Related: Read how I deploy my site.
npm run build
npm run build:js && npm run build:css && npm run build:site
build step by build step
The whole build consists of small individual builds of different types of assets.
assets/js folder has the following structure:
~/D/p/christian-fei.github.io (master ⚡) tree assets/js/
│ ├── constants.js
│ ├── index.js
│ ├── interactions
│ │ ├── blog-search.js
│ │ ├── index.js
│ │ └── slash-to-search.js
│ └── typewriters
│ ├── index.js
│ ├── type-a-keyword-here.js
│ └── type-slash-to-search.js
4 directories, 12 files
As you can see, this allows me to make use of node’s module system (
require calls) and to have a sane project structure and separation of modules.
My webpack config minifies the assets and bundles them in a browser compatible packet called
During development I run the
To build the production asset I run the command
npm run build:js.
Note: I want to upgrade to Webpack 2 as soon as I find some time.
Gulp - CSS build step
gulp.js is used for the CSS files. I use the preprocessor stylus, so I can write less nasty CSS and more fancy Stylus.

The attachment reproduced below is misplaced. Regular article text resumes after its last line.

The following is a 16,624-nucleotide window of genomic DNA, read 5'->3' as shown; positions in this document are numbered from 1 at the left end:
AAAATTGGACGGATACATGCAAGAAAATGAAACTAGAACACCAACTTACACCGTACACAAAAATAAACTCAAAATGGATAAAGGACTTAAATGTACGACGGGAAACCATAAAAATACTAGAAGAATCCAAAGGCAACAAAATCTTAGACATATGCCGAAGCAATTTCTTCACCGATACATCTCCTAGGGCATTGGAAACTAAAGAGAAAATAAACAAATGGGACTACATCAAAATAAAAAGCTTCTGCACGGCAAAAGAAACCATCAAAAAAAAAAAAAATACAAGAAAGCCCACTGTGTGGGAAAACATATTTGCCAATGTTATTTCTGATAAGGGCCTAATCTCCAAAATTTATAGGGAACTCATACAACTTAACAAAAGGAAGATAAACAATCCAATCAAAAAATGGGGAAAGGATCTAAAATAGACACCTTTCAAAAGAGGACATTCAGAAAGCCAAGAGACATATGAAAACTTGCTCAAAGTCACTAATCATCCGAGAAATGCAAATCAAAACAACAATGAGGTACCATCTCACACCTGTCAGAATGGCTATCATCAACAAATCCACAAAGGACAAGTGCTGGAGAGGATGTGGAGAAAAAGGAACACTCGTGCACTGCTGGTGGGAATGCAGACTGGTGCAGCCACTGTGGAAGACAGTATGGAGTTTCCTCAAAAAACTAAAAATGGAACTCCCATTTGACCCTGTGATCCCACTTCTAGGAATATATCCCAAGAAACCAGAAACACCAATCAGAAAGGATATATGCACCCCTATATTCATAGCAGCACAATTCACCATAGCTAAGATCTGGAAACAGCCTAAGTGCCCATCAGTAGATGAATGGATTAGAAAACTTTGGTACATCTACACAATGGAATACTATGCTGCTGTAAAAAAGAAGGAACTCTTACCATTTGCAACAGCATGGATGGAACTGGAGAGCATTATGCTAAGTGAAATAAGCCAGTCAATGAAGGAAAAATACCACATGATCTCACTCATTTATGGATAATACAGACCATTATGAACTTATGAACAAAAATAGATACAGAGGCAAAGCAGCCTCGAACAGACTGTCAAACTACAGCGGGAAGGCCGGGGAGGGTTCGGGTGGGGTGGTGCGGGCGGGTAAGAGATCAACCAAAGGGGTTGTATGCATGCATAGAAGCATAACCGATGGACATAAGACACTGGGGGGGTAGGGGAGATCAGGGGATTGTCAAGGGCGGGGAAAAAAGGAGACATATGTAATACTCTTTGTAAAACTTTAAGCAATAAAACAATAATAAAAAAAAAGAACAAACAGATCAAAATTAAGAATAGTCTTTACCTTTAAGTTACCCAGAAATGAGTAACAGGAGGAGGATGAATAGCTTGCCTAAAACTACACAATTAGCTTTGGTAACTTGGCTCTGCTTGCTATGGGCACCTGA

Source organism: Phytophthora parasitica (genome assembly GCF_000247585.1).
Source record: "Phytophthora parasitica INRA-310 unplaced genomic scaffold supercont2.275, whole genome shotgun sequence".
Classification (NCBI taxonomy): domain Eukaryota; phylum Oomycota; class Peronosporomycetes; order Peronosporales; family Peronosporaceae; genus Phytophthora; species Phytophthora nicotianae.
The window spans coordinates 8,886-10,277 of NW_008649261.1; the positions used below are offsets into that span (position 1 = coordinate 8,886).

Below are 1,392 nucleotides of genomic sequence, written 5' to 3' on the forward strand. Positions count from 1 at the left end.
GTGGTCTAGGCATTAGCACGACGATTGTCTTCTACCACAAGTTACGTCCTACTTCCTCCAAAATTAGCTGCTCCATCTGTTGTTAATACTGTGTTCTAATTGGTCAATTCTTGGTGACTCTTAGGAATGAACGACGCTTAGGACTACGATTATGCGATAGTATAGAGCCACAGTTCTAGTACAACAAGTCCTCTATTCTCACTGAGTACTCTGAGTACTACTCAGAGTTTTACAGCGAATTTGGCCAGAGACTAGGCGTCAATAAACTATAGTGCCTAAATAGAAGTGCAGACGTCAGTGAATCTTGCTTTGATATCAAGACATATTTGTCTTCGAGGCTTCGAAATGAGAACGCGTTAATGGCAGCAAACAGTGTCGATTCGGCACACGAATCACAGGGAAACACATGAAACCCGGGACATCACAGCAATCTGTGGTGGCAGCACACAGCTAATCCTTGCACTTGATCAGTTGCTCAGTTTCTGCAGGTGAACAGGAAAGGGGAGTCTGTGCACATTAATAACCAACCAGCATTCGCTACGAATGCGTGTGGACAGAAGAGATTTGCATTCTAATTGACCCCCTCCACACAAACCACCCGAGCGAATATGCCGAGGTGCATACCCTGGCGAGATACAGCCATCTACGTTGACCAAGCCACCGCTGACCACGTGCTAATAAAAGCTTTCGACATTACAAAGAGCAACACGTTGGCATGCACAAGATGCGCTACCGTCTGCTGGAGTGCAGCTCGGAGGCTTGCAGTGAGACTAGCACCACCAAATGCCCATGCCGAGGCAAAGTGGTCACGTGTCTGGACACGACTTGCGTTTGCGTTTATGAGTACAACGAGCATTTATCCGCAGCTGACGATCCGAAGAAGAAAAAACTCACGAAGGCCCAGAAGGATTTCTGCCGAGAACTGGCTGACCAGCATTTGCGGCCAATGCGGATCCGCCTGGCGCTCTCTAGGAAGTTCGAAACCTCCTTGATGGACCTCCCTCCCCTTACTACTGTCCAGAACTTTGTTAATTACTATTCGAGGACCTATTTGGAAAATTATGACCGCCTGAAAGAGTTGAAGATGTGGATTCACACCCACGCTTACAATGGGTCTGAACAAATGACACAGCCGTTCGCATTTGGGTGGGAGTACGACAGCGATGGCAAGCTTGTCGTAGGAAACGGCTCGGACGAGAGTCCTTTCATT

npm run build:css compiles the Stylus stylesheets and bundles them into main.min.css.
Gulp can also watch my files during development:
npm run build:css:watch.
assets/css folder has the following structure:
~/D/p/christian-fei.github.io (master ⚡) tree assets/css
0 directories, 7 files
Jekyll - HTML build step
Jekyll is a static site generator, most often used for blogs.
I love it.
I use bundler to manage the Ruby gems.
My only dependency is the Jekyll gem.
Once i have them installed, I run
bundle exec jekyll serve during development, and
bundle exec jekyll build for production.
It’s not over yet. I still need to deploy my site.